Strategies for Successful Development

Process and technology for small teams building real software

Dev Leads pt 1: What is a Lead?

Posted by S4SD (Seth Morris) on 2008/09/17

This is part one in a series on the role and practice of the Technical Lead, Lead Engineer, or whatever your company calls them.

What is a lead?

The software industry doesn’t have any standardization of titles, responsibility, team structure, or levels of experience and skill; the industry as a whole is certainly too young and too dynamic for all that. But at many— maybe most— companies, teams have technical people who perform both technical and non-technical leadership. Many companies mark these people out as development leads; at others they may be called technical managers, managers of technology, or even some untitled subset of senior engineers.

These people are in roles with duties they have not been trained for; they are often neither appreciated nor compensated for the role; and they often have no explicit authority to perform many of the day-to-day tasks required of them. The dev lead’s job usually falls to them for non-technical reasons: the respect of their peers, their ability to communicate and mediate within the team, and their appreciation of the entire project context and business needs, as opposed to just technical skill.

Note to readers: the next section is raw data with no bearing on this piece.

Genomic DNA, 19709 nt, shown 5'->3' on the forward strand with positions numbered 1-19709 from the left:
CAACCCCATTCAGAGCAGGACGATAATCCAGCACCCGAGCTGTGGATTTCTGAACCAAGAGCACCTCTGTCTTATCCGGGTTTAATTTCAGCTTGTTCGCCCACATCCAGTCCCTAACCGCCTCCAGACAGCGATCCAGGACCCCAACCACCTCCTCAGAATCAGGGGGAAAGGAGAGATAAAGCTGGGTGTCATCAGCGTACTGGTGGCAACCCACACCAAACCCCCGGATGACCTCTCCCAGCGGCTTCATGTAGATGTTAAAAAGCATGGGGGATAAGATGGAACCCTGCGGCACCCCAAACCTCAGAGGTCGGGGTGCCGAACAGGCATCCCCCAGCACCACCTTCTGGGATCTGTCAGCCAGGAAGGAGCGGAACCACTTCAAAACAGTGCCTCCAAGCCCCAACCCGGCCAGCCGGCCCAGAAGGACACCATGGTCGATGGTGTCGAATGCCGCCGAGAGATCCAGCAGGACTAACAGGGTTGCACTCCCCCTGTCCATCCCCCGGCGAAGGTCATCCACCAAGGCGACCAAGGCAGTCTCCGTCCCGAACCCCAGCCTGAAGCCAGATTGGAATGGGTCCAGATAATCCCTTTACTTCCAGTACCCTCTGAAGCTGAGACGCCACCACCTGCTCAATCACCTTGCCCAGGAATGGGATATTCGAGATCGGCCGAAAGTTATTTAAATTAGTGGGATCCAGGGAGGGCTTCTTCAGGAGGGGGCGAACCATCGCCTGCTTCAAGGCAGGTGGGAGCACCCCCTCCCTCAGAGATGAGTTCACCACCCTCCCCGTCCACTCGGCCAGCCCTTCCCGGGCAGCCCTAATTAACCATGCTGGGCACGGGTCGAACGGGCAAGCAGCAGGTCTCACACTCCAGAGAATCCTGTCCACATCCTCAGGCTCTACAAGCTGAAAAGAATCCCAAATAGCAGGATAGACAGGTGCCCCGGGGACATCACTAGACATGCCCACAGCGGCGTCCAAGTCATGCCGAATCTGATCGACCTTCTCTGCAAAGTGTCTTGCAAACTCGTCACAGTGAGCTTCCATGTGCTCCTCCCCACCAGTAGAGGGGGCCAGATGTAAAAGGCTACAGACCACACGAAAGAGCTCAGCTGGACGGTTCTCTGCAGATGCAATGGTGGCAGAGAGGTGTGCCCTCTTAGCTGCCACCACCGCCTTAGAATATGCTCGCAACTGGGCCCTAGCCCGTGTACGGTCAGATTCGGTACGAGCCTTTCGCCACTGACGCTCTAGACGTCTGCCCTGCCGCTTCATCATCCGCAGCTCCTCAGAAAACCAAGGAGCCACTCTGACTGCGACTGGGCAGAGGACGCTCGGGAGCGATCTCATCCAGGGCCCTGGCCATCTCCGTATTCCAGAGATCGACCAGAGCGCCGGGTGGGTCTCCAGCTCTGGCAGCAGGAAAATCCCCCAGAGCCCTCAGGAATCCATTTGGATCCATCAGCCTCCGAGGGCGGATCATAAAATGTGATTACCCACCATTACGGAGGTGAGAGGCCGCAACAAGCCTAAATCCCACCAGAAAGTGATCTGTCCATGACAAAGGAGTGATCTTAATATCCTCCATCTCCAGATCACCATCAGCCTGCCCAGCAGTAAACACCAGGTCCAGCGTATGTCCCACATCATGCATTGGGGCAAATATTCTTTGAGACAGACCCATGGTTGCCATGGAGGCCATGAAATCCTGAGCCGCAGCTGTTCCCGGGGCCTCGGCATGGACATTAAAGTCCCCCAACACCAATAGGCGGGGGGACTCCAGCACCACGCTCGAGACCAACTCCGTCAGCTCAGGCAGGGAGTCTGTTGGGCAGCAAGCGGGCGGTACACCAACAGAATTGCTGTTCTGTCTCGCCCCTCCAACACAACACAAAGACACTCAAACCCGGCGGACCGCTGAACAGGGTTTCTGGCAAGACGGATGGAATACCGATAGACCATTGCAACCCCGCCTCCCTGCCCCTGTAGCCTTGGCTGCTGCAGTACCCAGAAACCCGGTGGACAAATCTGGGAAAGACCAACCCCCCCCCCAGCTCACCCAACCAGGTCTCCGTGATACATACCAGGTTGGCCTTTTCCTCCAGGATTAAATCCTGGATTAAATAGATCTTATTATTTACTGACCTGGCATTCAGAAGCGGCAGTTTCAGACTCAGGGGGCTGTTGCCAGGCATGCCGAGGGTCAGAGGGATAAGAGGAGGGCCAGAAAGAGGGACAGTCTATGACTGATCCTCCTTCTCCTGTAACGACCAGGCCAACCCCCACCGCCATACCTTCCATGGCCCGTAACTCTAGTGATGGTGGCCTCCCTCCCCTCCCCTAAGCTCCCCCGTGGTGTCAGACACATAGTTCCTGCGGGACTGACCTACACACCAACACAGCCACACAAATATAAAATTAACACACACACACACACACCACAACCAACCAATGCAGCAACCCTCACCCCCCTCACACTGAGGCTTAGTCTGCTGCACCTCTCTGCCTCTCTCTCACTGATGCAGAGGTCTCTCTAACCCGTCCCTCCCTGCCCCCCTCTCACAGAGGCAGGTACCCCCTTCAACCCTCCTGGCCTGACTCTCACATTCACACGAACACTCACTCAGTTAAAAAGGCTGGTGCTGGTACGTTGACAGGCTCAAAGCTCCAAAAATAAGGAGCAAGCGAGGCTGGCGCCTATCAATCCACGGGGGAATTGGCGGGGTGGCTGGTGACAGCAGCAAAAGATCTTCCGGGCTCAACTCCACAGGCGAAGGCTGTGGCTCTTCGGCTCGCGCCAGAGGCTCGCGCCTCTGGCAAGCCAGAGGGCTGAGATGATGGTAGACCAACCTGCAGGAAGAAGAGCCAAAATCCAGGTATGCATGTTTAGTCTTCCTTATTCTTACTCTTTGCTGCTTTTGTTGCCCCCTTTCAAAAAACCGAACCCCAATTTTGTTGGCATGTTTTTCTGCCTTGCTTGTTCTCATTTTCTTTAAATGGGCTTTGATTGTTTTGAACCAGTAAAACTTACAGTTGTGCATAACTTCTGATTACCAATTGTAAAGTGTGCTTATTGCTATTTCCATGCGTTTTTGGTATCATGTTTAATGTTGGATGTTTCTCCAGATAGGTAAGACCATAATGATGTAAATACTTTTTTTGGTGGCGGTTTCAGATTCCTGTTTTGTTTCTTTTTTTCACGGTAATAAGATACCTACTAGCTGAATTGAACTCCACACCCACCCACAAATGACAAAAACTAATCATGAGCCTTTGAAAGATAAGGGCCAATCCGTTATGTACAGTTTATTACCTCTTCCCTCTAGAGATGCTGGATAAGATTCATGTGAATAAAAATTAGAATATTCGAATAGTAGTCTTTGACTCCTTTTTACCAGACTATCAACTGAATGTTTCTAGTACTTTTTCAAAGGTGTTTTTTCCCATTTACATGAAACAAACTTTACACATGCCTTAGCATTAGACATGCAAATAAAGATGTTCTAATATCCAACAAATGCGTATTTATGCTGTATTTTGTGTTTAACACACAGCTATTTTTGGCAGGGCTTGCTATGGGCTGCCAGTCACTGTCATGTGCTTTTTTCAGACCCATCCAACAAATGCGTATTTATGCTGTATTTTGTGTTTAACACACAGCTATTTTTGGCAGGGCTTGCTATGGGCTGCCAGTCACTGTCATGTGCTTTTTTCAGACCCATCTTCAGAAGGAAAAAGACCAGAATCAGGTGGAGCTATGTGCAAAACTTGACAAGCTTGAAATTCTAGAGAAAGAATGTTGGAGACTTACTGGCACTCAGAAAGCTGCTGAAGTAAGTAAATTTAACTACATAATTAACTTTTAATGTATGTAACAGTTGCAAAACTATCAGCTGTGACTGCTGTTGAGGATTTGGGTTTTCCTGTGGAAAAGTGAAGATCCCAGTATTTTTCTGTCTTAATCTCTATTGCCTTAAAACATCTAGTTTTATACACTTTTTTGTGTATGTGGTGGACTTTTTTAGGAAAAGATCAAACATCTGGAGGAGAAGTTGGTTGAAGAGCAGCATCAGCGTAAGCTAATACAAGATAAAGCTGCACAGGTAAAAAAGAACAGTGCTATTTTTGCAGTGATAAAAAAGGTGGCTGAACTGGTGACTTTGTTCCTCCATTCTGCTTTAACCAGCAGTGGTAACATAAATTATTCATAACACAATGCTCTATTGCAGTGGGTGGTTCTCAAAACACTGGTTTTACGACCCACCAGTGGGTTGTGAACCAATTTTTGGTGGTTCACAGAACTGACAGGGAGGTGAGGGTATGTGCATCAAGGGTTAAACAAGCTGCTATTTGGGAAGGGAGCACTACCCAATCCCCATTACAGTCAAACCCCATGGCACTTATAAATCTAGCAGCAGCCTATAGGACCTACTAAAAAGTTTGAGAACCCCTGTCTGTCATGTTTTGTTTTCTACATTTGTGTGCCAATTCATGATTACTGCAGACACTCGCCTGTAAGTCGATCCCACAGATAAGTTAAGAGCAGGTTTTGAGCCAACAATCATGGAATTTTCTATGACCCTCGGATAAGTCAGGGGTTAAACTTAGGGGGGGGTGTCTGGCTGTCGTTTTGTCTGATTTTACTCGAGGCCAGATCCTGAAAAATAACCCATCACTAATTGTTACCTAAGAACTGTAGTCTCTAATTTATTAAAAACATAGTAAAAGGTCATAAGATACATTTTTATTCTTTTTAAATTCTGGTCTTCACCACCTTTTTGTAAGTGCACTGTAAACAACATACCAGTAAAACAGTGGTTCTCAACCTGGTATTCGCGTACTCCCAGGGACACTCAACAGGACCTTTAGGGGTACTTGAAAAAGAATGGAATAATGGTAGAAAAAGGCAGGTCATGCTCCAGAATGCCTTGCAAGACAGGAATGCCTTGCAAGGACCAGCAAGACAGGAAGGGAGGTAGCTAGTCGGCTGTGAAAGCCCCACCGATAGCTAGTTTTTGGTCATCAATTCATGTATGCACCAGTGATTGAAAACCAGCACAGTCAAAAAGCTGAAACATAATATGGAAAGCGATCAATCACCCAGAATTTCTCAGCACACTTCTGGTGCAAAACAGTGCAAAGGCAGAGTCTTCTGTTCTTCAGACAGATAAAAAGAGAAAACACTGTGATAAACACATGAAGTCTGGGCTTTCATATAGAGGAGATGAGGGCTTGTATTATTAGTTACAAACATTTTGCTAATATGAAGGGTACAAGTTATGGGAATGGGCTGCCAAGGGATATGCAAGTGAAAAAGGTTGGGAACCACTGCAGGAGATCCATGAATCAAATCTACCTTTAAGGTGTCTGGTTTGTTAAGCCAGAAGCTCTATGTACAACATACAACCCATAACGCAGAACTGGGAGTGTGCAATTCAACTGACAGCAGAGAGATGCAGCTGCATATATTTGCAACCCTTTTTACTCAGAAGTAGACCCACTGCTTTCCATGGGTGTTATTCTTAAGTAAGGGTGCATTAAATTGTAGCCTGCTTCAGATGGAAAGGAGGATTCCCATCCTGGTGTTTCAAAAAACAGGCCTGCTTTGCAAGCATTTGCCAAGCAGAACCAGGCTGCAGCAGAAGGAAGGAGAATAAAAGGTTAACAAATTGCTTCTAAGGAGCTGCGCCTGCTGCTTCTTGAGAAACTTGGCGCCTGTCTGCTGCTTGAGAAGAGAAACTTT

At many companies, the people in lead roles are never told exactly what is expected of them as the lead, where it can go as a career within the company, or how their performance as a lead will be evaluated. And very, very few companies provide any real training in being a lead.

To make matters worse, most leads are also expected to continue owning crucial sections of code, but the work of the lead requires an interrupt-driven and meeting-heavy day showing a level of confidence that is in direct opposition to the requirements of deep coding: uninterrupted time, introspection, and repeated failure. Many leads work much of the regular workday as a lead, doing procedural things, answering questions, and firefighting; then they work into the evening or night writing their code. 

 

Working Styles

 

Lead

Contributor

Work day

interrupt-driven

scheduled

Attention direction

external

internal

Focus on

many things

one thing at a time

Primary context

the project

one piece of the project

Scope

big picture

details

Validation